NEW YORK (GenomeWeb) – Eric Lander is the latest voice to chime in on the ethics of human germline editing. In an essay published yesterday in the New England Journal of Medicine, Lander, the director of the Broad Institute, laid out four issues whose resolution he thinks will be key to determining whether or not humans should edit the human germline.
With an international conference scheduled for this fall by the National Academy of Sciences and the Institute of Medicine to discuss wide-ranging implications of human germline editing, Lander voiced the need for a framework to evaluate the topic. He was careful to point out that the 1975 Asilomar Conference led to a moratorium on laboratory research; Lander wrote that research on CRISPR/Cas9 should continue and that the current debate concerns only "clinical applications to human beings that result in permanent changes to the human gene pool."
He offered four key issues to consider on that topic: technical feasibility, compelling medical need, the rights of parents over their children's genetic makeup, and morality, which he loosely defined by enumeration. His comments on these issues largely argued against the modification of the human germline at this point in time.
His essay follows several high-profile essays calling for restraint in using genome editing technologies, namely CRISPR/Cas9, to make heritable changes in the human germline. The journals Science and Nature published opinions from leading scientists in the field in anticipation of studies rumored to be using CRISPR/Cas9 to edit human germlines.
In April, scientists led by Puping Liang of Sun Yat-sen University in China proved the rumors to be true when they published a paper in Protein & Cell demonstrating that they had used CRISRP/Cas9 in non-viable human zygotes to edit the gene causing beta-thalassemia, but noted a concerning amount of off-target activity. The study was evidence that germline editing technology is far from ready, Lander said, adding that "even with improved accuracy, the process is unlikely to be risk-free."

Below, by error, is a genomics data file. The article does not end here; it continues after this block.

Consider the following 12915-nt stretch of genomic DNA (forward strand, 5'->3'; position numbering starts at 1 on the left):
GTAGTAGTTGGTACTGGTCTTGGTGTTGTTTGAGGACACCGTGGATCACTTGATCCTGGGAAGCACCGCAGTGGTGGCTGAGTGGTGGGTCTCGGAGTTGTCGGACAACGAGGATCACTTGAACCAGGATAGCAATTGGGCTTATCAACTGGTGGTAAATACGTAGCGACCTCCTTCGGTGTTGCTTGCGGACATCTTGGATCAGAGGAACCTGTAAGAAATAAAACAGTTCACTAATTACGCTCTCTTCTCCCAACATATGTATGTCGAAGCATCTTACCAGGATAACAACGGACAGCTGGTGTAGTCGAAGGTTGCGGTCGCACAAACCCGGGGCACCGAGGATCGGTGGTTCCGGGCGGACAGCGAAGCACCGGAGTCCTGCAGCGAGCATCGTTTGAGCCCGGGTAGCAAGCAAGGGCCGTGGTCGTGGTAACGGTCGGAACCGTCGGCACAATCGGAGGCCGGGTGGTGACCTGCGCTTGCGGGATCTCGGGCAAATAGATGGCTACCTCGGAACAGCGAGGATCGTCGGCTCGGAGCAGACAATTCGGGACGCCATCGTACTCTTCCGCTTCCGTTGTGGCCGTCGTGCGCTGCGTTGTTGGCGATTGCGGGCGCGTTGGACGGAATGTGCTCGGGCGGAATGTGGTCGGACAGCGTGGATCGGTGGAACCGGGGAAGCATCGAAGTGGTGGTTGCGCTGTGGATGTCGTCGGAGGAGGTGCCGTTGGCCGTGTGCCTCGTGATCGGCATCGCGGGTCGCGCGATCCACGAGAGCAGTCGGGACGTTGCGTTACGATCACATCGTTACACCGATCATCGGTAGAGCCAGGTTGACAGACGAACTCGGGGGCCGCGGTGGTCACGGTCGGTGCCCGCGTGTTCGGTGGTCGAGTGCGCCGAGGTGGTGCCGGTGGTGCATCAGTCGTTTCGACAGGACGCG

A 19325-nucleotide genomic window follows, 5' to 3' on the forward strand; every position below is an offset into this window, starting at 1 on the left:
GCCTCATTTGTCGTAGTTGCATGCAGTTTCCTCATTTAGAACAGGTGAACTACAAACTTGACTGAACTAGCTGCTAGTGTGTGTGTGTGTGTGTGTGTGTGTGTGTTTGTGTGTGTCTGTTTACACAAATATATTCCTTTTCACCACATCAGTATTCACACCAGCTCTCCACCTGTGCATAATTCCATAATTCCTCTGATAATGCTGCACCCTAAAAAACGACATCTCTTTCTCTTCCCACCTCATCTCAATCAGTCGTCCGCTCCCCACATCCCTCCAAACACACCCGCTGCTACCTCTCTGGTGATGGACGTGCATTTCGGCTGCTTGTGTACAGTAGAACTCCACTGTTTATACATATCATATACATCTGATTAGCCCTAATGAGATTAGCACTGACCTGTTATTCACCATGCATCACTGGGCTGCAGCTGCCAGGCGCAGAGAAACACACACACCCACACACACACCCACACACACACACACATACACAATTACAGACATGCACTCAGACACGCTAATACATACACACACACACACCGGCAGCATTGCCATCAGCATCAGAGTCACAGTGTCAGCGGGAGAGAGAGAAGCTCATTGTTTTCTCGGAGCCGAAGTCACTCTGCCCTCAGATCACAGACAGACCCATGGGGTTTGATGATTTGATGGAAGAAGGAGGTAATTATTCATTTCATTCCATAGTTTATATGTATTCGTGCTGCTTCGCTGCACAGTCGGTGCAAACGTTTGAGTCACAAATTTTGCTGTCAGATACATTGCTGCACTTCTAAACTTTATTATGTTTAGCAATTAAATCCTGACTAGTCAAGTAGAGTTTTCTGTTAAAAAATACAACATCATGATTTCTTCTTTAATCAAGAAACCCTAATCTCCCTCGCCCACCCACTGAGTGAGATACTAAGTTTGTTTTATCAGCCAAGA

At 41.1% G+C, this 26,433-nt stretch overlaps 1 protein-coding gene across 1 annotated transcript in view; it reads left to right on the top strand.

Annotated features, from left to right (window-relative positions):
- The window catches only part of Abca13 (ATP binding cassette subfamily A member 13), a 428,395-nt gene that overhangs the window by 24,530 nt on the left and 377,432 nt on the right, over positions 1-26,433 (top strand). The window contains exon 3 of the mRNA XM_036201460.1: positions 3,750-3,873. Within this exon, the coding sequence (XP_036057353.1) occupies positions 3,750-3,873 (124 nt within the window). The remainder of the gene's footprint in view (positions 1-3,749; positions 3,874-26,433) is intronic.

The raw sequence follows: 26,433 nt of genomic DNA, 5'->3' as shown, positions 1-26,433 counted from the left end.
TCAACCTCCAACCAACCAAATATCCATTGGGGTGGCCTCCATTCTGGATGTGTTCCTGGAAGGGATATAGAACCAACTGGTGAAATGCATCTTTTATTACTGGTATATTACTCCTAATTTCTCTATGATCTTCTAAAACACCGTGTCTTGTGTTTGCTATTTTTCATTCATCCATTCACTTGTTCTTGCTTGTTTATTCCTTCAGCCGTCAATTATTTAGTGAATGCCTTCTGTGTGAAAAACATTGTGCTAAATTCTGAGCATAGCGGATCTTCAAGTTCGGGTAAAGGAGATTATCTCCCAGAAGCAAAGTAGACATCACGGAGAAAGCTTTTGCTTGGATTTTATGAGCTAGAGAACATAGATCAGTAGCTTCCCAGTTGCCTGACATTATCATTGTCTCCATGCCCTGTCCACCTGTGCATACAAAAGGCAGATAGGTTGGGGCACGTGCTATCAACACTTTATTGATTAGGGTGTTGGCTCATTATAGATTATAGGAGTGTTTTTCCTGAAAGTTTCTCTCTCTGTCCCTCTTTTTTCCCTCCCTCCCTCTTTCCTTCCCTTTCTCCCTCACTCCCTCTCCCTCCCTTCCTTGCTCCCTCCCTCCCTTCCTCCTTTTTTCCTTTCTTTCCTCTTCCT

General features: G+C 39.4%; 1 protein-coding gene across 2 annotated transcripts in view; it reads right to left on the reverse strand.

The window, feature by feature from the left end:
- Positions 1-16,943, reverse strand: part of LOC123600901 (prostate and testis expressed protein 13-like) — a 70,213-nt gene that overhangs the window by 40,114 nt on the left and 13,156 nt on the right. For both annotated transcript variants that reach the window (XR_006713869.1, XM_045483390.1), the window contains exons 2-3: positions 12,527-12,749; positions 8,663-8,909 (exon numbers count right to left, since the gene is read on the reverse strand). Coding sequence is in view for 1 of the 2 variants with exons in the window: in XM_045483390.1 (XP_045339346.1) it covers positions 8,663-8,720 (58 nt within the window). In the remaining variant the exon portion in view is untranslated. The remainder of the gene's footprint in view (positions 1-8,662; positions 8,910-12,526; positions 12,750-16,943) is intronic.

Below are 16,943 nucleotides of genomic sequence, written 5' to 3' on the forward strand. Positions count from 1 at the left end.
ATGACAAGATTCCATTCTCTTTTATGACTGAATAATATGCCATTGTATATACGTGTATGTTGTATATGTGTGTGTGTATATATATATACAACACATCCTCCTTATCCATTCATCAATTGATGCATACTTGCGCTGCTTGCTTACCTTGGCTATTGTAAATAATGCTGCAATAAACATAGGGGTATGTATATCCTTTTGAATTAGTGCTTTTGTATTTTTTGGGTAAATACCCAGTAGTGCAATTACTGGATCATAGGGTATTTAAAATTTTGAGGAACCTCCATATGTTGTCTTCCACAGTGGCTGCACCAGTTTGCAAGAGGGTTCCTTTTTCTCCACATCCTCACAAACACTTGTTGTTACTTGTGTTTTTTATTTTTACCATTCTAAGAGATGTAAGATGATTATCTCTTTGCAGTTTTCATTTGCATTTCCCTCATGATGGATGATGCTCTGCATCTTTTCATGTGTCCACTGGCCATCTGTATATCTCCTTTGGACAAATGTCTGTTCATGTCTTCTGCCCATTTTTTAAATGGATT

Lander wrote at length about whether a medical need could outweigh the risks involved with germline editing.
"Though avoiding the roughly 3,600 rare monogenic disorders caused by known disease genes is a compelling goal, the rational for embryo editing largely evaporates under careful scrutiny," he said.
Pre-implantation genetic diagnosis offered a much safer alternative in the rare cases presented, he said. Eliminating (or adding) genes that could reduce risk of more common, chronic conditions like cancer or diabetes is another potential application of germline editing; however, the universal effect on the body of many gene variants is unknown and in some cases genes may be both beneficial for one condition and deleterious for another. Still, Lander said that eliminating the ε4 variant of the APOE gene, which might lead to lower risk for Alzheimer's and cardiovascular disease and providing null alleles at the PCSK9 gene, which could reduce the risk of heart attack could be beneficial.
Lander also considered whether synthetic biology could engineer new, beneficial gene circuits and whether non-medical traits might be changed, but backed off of any endorsement.
"Mistakes would be inevitable, and there would be no way to recall novel genes from the human population," he said. "Nonnatural genetic modifications hold even bolder prospects — and risks."
The "right to decide" and morality were also issues Lander raised, but he did not elaborate on them, leaving questions about the consent of future generations and privilege of access to such a technology for others to answer.
"It has been only about a decade since we first read the human genome," Lander, who was a top lieutenant in the Human Genome Project, wrote. "We should exercise great caution before we begin to rewrite it."